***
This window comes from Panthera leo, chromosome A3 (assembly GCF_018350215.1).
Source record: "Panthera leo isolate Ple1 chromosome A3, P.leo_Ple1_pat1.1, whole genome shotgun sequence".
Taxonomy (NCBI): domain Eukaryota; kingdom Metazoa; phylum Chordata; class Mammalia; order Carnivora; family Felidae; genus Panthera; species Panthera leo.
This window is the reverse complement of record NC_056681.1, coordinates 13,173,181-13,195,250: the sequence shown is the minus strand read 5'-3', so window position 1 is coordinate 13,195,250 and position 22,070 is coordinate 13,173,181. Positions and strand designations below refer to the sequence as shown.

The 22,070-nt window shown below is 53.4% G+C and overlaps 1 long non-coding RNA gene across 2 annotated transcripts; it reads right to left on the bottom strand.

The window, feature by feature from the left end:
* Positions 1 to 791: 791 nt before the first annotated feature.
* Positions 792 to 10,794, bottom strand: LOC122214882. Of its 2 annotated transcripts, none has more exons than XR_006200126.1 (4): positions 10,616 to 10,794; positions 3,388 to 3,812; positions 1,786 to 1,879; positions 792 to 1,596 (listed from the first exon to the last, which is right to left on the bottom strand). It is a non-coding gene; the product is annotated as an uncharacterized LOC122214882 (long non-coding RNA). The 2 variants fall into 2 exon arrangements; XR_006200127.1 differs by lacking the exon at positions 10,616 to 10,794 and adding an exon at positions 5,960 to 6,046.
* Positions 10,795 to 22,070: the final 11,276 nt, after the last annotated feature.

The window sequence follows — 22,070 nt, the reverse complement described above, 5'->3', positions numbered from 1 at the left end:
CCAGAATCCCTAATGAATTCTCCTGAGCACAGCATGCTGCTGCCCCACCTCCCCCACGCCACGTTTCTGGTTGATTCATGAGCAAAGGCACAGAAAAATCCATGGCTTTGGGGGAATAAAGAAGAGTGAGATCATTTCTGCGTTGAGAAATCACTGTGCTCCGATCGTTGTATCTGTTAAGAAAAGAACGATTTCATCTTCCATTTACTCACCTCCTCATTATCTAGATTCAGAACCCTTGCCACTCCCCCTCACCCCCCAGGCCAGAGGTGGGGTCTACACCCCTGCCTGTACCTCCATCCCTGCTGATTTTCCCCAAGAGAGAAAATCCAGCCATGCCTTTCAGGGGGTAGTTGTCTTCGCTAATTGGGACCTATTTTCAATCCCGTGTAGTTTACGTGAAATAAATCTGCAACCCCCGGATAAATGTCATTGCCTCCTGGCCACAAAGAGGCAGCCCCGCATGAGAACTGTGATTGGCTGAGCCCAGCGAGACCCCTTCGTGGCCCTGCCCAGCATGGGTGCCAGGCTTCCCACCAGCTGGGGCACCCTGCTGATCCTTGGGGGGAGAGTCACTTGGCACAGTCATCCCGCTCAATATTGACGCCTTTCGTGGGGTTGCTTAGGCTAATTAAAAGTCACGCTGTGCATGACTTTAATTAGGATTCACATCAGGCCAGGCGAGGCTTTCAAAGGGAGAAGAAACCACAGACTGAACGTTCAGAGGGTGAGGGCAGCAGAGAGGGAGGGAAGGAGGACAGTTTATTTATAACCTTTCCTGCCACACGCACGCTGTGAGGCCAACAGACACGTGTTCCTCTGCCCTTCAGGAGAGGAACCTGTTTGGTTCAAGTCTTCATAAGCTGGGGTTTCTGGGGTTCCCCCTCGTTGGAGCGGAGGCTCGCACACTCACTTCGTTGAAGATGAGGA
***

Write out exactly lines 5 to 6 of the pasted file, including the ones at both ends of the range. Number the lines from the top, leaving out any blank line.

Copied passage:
The 22,070-nt window shown below is 53.4% G+C and overlaps 1 long non-coding RNA gene across 2 annotated transcripts; it reads right to left on the bottom strand.

The window, feature by feature from the left end: